Williams stole the spotlight, and rightfully so. The newly-minted NFCA National Freshman of the Year mowed down batters like a buzz saw and consistently helped herself at the dish. Her 31 wins in a season rank fourth in program history, her 317 strikeouts rank fifth and her 13 shutouts rank sixth; and she did all of it in her first go-around as a college pitcher.
The Wildcats saw several other members make huge impacts, especially Williams’ classmates. Catcher Jordyn Rudd and shortstop Maeve Nelson both made the All-Freshman team with her after outstanding seasons, and Rudd was named All-Big Ten first team. Second baseman Rachel Lewis earned second team honors, weathering a sophomore batting slump by leading the Big Ten in walks and the team in homers.
In the midst of NU’s sparkling April, chatter of potentially hosting a regional began to spark. After the Wildcats lost three of four games to Minnesota in a week and failed to make the Big Ten Championship game , the chances of the tournament coming to Evanston looked dim. But luck was on Northwestern’s side. Their RPI, ranked well in the top 16 for the last couple of weeks of the season, landed them the coveted 16th and final host slot.
The Evanston Regional was worth more than the accompanying boost in the probability of advancement to the Super Regional. It was always likely NU would lose to Oklahoma once they reached the next round, but the Wildcats had not hosted a regional since 2008.
Fans were excited to watch live postseason softball, the J was packed, and the players fed off the energy to come back from the loser’s bracket and make a statement. Hosting (and winning) a regional for the first time in over a decade serves as a tangible accomplishment that re-cements Northwestern’s place on the map of elite softball programs.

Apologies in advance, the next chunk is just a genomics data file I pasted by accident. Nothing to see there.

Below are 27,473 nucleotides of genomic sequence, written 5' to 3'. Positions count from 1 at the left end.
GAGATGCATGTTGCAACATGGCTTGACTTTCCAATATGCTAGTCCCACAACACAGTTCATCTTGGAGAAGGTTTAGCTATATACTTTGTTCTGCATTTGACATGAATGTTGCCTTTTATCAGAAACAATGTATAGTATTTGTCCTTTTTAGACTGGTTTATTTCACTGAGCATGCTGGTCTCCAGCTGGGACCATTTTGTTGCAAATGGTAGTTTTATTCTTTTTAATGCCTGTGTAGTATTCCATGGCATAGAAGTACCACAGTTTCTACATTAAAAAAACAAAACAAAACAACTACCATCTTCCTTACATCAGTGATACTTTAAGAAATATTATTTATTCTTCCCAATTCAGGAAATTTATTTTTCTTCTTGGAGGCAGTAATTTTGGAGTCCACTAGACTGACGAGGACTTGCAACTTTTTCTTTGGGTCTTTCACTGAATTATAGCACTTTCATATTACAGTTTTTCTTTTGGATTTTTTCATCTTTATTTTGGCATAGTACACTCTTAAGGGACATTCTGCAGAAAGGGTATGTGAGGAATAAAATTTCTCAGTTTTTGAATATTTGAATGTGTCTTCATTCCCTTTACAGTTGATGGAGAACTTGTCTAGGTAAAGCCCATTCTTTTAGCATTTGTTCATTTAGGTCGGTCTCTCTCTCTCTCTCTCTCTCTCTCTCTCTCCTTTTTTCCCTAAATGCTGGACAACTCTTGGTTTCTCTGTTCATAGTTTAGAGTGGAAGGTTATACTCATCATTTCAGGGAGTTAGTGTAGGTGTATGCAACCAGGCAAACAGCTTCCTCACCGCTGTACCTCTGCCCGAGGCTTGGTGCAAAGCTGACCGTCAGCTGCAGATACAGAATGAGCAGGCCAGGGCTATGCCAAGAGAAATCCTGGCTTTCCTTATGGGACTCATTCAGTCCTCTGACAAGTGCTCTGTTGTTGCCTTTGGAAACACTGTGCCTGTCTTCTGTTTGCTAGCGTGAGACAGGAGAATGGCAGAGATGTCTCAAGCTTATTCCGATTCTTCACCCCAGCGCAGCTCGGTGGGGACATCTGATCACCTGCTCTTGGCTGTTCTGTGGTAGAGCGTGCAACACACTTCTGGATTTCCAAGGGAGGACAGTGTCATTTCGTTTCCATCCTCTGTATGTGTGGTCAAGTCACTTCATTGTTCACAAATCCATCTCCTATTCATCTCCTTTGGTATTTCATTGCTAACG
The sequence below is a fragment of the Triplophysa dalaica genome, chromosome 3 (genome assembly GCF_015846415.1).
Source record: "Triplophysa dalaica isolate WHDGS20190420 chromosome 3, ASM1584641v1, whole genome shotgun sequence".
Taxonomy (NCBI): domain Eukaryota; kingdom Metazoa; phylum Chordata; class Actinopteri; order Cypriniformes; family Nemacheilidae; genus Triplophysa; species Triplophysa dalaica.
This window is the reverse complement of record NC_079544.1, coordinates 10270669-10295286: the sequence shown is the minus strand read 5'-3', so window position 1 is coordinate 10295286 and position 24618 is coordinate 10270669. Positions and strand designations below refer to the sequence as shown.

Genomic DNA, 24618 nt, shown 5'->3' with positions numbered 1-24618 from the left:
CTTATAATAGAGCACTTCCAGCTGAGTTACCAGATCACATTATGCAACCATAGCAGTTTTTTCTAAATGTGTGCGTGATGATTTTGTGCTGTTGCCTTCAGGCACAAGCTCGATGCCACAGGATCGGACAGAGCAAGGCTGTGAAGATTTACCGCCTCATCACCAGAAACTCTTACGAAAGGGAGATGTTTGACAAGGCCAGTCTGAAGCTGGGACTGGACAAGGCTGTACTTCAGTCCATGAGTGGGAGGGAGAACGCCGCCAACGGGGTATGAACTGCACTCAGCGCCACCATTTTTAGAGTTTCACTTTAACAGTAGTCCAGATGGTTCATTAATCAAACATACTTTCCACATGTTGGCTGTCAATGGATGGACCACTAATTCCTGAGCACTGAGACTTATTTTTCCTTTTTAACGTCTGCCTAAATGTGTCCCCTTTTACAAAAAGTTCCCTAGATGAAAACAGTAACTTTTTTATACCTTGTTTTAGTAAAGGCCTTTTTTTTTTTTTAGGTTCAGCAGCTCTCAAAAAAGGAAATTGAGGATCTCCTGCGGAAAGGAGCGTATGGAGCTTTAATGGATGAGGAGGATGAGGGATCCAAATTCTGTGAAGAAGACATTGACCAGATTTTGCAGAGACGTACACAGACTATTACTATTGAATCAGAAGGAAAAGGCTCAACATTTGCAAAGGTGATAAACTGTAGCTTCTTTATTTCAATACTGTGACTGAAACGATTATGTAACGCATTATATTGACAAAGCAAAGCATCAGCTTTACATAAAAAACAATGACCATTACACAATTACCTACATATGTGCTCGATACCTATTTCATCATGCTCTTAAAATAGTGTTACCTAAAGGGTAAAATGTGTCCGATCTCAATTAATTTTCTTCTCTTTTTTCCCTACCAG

The challenge for Kate Drohan next year is taking another next step.
The Wildcats won nearly 50 games, but could not solve the nation’s best teams. NU went 16-3 versus teams ranked between 50 and 20 in RPI, but just 1-8 against top ten competition. A ranking in the teens was right where Northwestern belonged this season, but to truly make the next few years successful they will need to improve their record against the Oklahomas and Minnesotas while continuing to beat up on lesser teams.
There’s reason to believe that they can make use of this special young core and become a top ten team in a year’s time. With a year for the current youngsters to develop and the addition of a top ten recruit (pitcher Sydney Supple) at the head of another impressive class, watch out.
Northwestern returns its entire pitching staff, with Kaley Winegarner spending a fifth year after receiving a medical allowance. This kind of pitching depth — Williams, Wilkey, Newport, Winegarner and Supple, with Lauren Dvorak, who redshirted this season, and other freshmen potentially entering the mix — is difficult to come by.
With what could be the deepest staff in the Big Ten and a lineup that pairs talent with experience, there are exciting things to look forward to at the J next year and beyond. This season served as the all-important stepping stone back to relevance, but the future, for now at least, is limitless.